Work has begun on a new documentary film. Across the year, Sean Fennessy and I have been making trips down to Queenstown, Tasmania. The unique & isolated town is famous for two things: copper mining & ‘The Gravel’ football oval.

We’ve a few more trips to go before the production is a wrap. In the mean time, here’s a few behind the scenes shots from talented photographer, Tim O’Connor. More photos at Tim HQ.

Over the last 4 years I’ve interviewed countless musicians and artists on the practical side of their small artistic business. I started doing it for educational reasons.

I wanted to know how exactly one can make the switch from night-time to full-time artist whilst continuing to pay the rent and retain a level of respect. No one wants to work in a call center, but no one wants their music to become a jingle either.

If there was such a thing as a middle ground in Australia, I wanted to find it.

From the shallow depths of Devonport (via Hobart, Newcastle & Melbourne) comes a new musical project I’m involved in. Mersey. In recently months we’ve been testing the waters of Melbourne, playing sporadic shows in-between sporadic rehearsals. It’s a band of songs & rich guitars. Here’s a show we’re doing with friends East Brunswick All Girls Choir (perhaps my favourite band in Melbourne) and Heart Beach (perhaps my favourite band in Hobart).Pop it in your calendar!

From the shallow depths of Devonport (via Hobart, Newcastle & Melbourne) comes a new musical project I’m involved in. Mersey. In recently months we’ve been testing the waters of Melbourne, playing sporadic shows in-between sporadic rehearsals. It’s a band of songs & rich guitars. Here’s a show we’re doing with friends East Brunswick All Girls Choir (perhaps my favourite band in Melbourne) and Heart Beach (perhaps my favourite band in Hobart).

Pop it in your calendar!

The Call Centre

image

As any fresh arts grad knows well, getting that first job is tiresome slog of embarrassing interviews and polite declines. I do my best to blame the GFC’s marriage to Tasmania’s well documentary job shortages, but the fact remains that for the better part of two years my life was (barely) sponsored by the dole.  Despite the pleasures of having time to focus on Ivy St, it was an incredibly depressing stretch.

Brief encounters with paid employment were few and far between as I desperately danced backwards down the creative arts path. Casual advertising, writing & film jobs helped to keep my spirits intact though for the most part it Dick Diver living – minus the optimism.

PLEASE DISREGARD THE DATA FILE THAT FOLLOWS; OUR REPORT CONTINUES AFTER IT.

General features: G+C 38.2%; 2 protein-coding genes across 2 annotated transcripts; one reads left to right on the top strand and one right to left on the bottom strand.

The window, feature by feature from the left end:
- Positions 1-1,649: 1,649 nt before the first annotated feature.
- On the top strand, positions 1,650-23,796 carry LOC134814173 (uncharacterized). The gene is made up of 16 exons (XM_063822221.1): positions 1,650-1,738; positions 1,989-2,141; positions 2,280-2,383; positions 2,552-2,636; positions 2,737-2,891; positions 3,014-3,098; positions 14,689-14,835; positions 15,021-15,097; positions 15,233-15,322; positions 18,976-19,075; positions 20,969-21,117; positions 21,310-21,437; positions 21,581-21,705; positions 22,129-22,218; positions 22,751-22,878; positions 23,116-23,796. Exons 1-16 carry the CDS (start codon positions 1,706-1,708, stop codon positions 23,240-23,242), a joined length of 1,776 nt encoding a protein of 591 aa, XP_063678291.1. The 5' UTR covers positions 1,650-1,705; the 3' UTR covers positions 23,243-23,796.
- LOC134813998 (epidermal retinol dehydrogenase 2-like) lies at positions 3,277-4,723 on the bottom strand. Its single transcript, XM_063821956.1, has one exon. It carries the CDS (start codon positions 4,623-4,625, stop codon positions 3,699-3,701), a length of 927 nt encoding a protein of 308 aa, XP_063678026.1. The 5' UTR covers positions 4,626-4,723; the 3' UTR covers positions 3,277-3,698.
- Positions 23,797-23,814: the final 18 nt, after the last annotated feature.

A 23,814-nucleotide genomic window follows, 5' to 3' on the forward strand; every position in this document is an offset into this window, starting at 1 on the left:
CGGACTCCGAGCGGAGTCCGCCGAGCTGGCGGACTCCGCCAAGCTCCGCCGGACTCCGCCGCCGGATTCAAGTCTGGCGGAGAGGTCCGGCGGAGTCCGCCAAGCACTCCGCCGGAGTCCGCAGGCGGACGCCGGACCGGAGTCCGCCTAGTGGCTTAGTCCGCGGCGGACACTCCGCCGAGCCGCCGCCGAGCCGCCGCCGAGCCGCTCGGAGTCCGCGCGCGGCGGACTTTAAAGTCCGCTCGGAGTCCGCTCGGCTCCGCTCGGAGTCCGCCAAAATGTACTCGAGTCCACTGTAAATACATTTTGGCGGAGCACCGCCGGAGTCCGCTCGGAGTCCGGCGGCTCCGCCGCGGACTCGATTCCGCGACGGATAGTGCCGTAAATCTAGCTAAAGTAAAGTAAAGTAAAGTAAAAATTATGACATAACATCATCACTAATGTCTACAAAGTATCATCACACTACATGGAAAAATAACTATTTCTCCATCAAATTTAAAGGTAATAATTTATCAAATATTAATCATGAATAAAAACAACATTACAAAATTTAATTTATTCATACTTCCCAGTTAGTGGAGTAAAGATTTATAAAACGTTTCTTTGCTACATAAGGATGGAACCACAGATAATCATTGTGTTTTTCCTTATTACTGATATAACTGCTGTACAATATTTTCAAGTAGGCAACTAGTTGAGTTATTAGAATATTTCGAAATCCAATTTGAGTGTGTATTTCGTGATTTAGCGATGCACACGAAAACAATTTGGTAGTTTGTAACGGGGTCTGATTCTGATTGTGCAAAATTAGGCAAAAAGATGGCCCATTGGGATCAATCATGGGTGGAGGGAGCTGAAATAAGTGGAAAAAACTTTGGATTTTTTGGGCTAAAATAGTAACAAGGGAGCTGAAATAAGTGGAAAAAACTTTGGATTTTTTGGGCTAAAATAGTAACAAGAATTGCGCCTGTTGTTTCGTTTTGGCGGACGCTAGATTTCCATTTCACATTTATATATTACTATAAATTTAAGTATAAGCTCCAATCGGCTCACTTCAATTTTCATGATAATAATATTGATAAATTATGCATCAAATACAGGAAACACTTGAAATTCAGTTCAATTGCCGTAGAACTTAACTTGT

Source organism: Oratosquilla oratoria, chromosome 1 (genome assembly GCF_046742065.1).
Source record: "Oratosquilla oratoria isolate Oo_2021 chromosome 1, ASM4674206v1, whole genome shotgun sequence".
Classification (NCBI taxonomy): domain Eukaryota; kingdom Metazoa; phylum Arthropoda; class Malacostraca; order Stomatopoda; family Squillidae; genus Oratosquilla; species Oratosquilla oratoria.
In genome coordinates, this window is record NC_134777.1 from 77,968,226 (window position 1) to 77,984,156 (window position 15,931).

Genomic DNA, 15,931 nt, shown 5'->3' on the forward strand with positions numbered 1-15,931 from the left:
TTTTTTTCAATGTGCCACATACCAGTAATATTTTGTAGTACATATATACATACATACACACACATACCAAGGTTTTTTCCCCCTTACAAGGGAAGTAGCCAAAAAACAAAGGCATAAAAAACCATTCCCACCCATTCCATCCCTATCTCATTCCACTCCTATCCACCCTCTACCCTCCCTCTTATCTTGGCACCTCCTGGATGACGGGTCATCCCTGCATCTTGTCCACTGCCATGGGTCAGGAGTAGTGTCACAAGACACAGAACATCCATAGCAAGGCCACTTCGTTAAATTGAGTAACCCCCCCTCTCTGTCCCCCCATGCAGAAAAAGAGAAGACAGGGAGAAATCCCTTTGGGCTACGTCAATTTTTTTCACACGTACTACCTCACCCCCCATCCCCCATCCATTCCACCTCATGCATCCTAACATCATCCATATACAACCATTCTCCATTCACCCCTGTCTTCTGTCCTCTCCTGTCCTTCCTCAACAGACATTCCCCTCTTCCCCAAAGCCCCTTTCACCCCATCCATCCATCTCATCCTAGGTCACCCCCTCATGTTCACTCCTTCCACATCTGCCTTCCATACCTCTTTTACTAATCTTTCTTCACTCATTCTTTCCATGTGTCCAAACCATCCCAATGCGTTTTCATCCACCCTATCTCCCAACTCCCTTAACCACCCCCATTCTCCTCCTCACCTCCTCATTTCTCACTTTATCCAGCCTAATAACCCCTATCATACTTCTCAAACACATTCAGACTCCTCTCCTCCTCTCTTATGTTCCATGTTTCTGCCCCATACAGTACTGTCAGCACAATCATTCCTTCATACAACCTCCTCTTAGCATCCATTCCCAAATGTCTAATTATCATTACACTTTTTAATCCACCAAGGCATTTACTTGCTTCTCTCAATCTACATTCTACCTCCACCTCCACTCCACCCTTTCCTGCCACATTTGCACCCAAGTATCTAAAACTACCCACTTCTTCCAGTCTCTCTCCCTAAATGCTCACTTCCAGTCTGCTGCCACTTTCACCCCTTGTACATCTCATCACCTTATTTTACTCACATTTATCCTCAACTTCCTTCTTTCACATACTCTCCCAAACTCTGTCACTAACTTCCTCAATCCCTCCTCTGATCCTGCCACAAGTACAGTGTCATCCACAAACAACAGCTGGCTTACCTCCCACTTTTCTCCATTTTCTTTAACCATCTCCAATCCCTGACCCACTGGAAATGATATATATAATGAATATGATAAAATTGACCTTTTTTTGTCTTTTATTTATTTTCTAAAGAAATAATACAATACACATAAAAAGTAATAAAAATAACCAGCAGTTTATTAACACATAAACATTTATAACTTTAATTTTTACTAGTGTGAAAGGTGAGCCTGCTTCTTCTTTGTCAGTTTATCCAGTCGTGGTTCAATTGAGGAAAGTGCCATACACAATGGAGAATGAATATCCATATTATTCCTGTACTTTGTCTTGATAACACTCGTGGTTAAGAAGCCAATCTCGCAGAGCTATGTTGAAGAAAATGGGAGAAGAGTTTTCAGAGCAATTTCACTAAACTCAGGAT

When debt came calling, so too did my heinous savior  From one side of the queue to the other, my first full-time job was led me to the Centrelink Call Center - where misery knows no bounds.  Where the bathroom breaks are scheduled months in advance and abuse is an hourly reminder of the exact price of your time. The prospect of becoming a future “TL” in one hand I looked swiftly to the other - truly I had found a lyrical gold mine surpassed only by a latter gig as a courtroom & wire-tap transcriber.

I gave my voice to the phones but kept my head in a notebook.

Inevitably it was only a few months before I was invited back to my rightful side of Centrelink queues. Getting fired isn’t something I’m proud of by my god the entire experience taught me a great deal about the significance of doing something you enjoy. Which, in more ways than one, brings me to where I am now.

In addition to writing the entire lyric set to Picture Machine, a short comic strip was born that I rediscovered last night whilst shifting through some old computer hard drives. Based entirely upon my call centre cell mate, I give you episode one of ‘Shake Every Bone’.

image

I’ll Be Your Mirror is just the second time All Tomorrow’s Parties have set up camp on Australian soil. The first took place in 2009 and was curated by Nick Cave and the Bad Seeds. This time around, local heroes The Drones curated an awesome line up that featured Einstûrzende Neubauten, My Bloody Valentine, The Dead C as well as former Hobart greats, The Stickmen

Man, it was damn good.

An Arts Grad in a Developer’s World

image

Gone at the days of fortnight security and known continuing employment. I’ve taken the plunge.

In an effort to gain some more experience and better support some of the personal projects I’m working on, I’ve left my full time post and instead started working freelance as a digital content producer. 

How much mi goreng does this mean I’ll eat? Will the tax man understand my invoice attempts? And what am I doing on the 16th floor of a building the size of Tasmania?

All these questions and more will be answered (in time) over here.